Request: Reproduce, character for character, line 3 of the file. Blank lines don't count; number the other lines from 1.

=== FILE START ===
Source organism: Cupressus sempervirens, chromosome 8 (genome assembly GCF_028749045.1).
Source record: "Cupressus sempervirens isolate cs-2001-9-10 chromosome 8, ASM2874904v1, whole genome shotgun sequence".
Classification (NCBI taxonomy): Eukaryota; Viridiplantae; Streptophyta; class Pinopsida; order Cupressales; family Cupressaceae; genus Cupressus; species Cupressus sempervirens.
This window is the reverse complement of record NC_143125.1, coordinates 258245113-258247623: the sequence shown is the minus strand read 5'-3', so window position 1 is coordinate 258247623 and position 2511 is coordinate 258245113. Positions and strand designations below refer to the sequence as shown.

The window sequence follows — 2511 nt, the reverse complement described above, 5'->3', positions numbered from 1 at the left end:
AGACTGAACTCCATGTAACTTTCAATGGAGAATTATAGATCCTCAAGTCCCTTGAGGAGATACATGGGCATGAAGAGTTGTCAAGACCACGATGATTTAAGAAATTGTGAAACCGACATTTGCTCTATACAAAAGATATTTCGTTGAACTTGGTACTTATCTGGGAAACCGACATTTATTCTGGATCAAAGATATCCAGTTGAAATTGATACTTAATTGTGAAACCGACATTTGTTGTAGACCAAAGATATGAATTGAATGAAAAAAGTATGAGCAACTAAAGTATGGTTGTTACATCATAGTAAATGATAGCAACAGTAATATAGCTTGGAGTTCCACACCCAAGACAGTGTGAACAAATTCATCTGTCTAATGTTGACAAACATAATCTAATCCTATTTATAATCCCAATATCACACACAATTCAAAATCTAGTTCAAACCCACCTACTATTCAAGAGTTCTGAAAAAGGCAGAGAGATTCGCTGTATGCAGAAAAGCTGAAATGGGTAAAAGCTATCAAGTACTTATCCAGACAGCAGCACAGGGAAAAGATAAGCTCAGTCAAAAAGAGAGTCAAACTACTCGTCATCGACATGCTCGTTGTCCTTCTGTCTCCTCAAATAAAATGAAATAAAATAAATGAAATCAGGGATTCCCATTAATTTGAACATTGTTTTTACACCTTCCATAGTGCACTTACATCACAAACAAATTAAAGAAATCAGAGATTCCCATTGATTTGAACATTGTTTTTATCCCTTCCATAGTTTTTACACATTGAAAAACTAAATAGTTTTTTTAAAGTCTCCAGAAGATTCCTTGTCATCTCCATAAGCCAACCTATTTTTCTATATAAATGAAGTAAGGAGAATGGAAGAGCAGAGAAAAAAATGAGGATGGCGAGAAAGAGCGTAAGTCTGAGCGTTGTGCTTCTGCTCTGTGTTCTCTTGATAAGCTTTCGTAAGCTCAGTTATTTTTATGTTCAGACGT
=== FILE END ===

Classification (NCBI taxonomy): Eukaryota; Viridiplantae; Streptophyta; class Pinopsida; order Cupressales; family Cupressaceae; genus Cupressus; species Cupressus sempervirens.